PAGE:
Seattle workers to be hit by transit fare increases, cuts to service

By Christine Schofelt
3 October 2014

On September 27, the first round of proposed service cuts hit King County Metro Transit, which serves the Seattle, Washington, area. Twenty-eight lines will ultimately be eliminated—including the number 47 line, which connects one of the most densely populated census tracts on the West Coast to downtown Seattle. Eighteen others will be revised or eliminated. As planned, dozens of routes will by scaled back, and in excess of 40 lines will be eliminated in a multiphase plan over the next two years.

With approximately 40 percent of workers in downtown Seattle using the already overburdened public transportation system, the cuts to service will result in worsening conditions. As it stands, overstuffed buses frequently pass up passengers, leading to missed appointments and lost hours of work. The further elimination of lines will throw more riders onto other routes, many of which are also facing service reductions. For those with mobility issues, accessing alternate stops that are often blocks away will pose additional hardship.

In the week before the first round of cuts, King County Transit officials announced that some of the cutbacks might not be as deep as expected due to higher than anticipated tax revenues, and could be delayed into 2016. Many of the cuts, however, will still go into effect. The elimination of more than 300 transit jobs was touted as a “savings,” contributing to a slight lessening in the originally planned cuts.

In the November elections, voters in Seattle are being asked to approve Transit Proposition 1, a 0.1 percent tax hike and an additional $60 car tag fee to pay for the public transit system. The passage of Transit Proposal 1 would not affect the cuts already in place, but is being promoted as a means to stay a second and third round of cuts originally planned for 2015.

Fares will go up by 25 cents on March 1, 2015, regardless of whether the measure passes—the fifth fare increase since 2008, with some fares reaching $3.25 per ride. Also on March 1, King County will introduce a reduced-fare scheme for low-income residents. The $1.50 fare will be available to those whose income is 200 percent of the federal poverty level—$23,240 for an individual, or $47,700 for a family of four. The transit board is presenting this as a progressive step.

The reduced-fare scheme is meant as a distraction from the wholly reactionary proposition to disproportionately tax poor and working class people through the imposition of the sales tax and licensing fee. Given the cost of living in Seattle, where the average monthly rent for a one-bedroom apartment for the city and a 10-mile radius is $1,500, the base income requirement to qualify for the reduced rate leaves many struggling individuals and families subject to the increased fares.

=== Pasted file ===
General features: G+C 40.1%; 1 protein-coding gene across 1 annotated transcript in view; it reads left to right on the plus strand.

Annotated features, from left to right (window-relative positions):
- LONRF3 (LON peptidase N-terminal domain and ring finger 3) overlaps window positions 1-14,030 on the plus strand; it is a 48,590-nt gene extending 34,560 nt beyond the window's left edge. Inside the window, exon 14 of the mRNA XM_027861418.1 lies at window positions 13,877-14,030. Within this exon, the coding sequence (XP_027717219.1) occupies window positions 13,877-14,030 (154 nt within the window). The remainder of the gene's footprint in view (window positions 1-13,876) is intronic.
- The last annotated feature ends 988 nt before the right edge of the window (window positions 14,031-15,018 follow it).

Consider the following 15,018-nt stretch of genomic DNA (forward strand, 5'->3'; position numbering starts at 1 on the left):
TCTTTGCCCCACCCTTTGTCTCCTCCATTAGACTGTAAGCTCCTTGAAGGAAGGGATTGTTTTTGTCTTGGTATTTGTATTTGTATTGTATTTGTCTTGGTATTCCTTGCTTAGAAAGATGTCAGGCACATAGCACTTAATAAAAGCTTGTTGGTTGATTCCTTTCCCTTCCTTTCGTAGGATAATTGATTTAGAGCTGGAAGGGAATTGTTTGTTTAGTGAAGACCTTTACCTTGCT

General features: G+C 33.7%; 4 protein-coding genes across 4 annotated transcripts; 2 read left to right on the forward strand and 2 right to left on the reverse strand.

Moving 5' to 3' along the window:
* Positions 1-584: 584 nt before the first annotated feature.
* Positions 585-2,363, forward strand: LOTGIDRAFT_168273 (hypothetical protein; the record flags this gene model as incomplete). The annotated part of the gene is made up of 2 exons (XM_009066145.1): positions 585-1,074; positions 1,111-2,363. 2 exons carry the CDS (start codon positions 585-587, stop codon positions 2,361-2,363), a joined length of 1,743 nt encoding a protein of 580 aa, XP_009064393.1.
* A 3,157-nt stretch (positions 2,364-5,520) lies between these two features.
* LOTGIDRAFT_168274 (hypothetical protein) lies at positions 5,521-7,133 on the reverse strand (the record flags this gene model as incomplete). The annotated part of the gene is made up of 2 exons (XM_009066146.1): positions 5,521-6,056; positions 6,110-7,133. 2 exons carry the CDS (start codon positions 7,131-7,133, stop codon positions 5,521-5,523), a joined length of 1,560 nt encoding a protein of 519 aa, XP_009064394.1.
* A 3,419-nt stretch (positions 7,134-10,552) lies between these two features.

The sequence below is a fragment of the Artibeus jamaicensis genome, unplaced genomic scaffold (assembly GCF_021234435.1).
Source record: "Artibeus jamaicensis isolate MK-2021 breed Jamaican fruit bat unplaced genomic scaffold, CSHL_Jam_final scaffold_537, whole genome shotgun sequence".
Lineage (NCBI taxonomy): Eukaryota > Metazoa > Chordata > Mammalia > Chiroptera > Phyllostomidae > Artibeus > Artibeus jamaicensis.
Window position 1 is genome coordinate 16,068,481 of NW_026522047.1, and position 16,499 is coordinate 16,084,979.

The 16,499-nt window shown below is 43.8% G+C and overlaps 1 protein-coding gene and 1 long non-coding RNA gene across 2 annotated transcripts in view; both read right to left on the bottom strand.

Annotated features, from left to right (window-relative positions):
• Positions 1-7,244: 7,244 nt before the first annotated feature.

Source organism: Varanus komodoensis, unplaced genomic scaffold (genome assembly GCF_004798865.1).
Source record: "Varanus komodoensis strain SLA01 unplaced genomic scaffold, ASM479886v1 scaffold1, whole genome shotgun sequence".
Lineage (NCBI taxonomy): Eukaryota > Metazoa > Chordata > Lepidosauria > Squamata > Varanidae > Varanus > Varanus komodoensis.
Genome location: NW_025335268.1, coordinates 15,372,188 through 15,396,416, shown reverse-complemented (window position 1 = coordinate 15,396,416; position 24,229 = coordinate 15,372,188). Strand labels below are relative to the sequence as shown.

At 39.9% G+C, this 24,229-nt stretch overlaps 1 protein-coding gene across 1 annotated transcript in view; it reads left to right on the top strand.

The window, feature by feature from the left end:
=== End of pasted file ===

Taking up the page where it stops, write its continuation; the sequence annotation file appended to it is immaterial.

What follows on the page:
The expected loss of revenue from the reduced rates is undetermined, as the number of people who will qualify and participate is unknown. While it is estimated that between 45,000 and 100,000 people will be eligible, with such a broad range any accurate estimation of the costs is impossible. Any shortfall will serve as a pretext for future cuts.

The Seattle area plays host to such companies as Boeing, which was granted the largest tax rebate on record in US history last November when the Washington state legislature voted to give it an $8.7 billion break through 2040. Microsoft, Amazon, and Starbucks Coffee Company have also been the beneficiaries of enormous tax breaks. Many of the leaders and former heads of these same companies live in or near the Seattle Metro area. Bill Gates, the Microsoft co-founder who sits at the top of the Forbes rich list, is among them.

Jeff Bezos of Amazon along with Howard Schultz of Starbucks, who landed a comfy spot on this year’s list of highest paid CEOs, also live in the area. Employees of their companies, many of whom make barely poverty-level wages and rely on public transportation to get to work, are in line to be hard hit by the fare increases and service reductions.

Even a fraction of the personal fortunes of such individuals would be enough not only to cover the supposed “shortfall” facing transit, among so many other sections of public infrastructure that are wanting, but to expand and enhance services.

As with many states, the constant largess of Washington’s lawmakers toward Boeing, Amazon, Microsoft, et al, leaves the infrastructure crumbling. Any proposition of shoring up the landslide is foisted onto the backs of the working class and poor in the form of such tactics as Transit Proposition 1 and higher fares.

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